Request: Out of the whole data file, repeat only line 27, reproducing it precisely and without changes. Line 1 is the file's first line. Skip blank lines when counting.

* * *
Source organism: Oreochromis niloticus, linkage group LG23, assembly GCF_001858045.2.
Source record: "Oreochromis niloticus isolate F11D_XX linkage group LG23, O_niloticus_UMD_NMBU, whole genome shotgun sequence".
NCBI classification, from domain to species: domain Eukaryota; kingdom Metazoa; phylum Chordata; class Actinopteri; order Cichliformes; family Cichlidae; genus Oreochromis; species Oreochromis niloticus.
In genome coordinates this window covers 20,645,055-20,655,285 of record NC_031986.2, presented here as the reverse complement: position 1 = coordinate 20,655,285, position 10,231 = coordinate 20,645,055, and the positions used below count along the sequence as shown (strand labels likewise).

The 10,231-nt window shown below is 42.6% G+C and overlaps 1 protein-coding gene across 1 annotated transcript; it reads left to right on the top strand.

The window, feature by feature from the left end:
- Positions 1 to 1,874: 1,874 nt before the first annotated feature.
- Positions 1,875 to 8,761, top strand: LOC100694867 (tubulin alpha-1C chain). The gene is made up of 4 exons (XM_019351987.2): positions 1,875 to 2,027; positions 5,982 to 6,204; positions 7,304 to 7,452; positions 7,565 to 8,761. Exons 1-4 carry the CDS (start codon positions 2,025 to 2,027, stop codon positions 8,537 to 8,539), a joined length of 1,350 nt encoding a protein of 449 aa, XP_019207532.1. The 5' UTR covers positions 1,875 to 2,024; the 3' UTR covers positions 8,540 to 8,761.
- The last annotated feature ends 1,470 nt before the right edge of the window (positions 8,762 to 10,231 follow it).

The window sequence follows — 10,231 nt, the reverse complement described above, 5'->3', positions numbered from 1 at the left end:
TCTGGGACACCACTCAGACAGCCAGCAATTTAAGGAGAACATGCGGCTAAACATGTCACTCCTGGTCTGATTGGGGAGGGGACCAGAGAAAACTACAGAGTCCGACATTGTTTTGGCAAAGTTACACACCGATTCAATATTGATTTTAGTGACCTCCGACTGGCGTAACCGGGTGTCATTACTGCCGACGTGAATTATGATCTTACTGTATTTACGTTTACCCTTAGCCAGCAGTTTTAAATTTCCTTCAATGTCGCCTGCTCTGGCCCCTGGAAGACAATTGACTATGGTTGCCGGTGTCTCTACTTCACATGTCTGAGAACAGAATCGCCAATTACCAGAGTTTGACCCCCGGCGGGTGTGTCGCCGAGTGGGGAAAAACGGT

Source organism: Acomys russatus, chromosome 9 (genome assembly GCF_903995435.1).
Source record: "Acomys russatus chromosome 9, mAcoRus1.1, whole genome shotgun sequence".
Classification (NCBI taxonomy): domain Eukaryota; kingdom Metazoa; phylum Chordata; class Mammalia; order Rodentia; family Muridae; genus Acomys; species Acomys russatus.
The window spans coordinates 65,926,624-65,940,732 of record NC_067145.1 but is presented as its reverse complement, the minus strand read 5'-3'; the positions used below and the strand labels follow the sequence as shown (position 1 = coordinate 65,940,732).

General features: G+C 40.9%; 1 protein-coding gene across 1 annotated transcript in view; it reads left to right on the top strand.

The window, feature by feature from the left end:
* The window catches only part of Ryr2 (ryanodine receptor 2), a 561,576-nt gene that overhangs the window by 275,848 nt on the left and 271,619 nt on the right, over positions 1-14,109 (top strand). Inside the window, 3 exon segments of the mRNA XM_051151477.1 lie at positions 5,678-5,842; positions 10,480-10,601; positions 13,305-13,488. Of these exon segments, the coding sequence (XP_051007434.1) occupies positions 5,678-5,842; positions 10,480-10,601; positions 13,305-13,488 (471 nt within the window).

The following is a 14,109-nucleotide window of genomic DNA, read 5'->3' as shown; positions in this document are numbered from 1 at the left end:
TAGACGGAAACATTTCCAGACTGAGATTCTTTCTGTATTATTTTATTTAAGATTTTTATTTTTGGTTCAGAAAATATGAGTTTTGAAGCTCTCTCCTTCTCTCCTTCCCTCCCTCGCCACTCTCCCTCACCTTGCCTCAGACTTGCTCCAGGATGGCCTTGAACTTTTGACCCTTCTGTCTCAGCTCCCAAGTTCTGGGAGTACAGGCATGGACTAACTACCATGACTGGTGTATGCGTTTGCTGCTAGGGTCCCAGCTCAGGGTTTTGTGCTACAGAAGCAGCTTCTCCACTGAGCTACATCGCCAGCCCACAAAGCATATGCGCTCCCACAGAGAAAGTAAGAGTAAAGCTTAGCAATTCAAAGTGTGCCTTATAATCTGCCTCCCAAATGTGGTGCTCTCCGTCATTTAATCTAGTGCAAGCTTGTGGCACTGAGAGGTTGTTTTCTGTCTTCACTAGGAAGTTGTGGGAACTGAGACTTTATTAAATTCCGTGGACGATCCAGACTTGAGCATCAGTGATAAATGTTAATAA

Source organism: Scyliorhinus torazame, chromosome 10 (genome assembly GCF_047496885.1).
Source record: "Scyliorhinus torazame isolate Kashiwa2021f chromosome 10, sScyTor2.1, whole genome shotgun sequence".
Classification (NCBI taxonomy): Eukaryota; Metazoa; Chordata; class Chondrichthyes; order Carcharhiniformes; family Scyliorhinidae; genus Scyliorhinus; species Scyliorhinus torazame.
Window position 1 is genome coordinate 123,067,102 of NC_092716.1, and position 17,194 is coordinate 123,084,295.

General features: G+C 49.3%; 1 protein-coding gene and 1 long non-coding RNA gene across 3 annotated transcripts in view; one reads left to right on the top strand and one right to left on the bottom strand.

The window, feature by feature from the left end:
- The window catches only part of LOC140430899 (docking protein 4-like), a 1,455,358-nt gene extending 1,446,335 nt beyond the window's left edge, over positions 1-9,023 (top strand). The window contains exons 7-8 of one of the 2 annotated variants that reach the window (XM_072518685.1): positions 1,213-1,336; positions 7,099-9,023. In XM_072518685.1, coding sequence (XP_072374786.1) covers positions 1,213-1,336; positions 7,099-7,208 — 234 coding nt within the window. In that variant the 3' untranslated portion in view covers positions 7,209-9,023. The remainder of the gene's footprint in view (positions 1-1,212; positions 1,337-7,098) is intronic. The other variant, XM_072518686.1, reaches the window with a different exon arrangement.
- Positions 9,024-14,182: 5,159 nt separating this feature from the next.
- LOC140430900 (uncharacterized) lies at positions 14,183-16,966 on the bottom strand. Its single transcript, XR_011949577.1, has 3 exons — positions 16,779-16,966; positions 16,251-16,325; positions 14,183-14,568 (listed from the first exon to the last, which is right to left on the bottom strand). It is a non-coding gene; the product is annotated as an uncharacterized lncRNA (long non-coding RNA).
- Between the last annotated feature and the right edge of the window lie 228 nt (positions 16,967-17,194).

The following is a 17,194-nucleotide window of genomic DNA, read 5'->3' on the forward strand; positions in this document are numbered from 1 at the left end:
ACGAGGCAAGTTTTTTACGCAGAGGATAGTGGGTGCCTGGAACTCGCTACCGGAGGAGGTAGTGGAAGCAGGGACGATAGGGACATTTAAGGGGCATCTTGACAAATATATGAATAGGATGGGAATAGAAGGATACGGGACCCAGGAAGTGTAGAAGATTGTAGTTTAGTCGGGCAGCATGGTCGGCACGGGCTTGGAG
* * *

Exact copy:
- The window catches only part of LOC140430899 (docking protein 4-like), a 1,455,358-nt gene extending 1,446,335 nt beyond the window's left edge, over positions 1-9,023 (top strand). The window contains exons 7-8 of one of the 2 annotated variants that reach the window (XM_072518685.1): positions 1,213-1,336; positions 7,099-9,023. In XM_072518685.1, coding sequence (XP_072374786.1) covers positions 1,213-1,336; positions 7,099-7,208 — 234 coding nt within the window. In that variant the 3' untranslated portion in view covers positions 7,209-9,023. The remainder of the gene's footprint in view (positions 1-1,212; positions 1,337-7,098) is intronic. The other variant, XM_072518686.1, reaches the window with a different exon arrangement.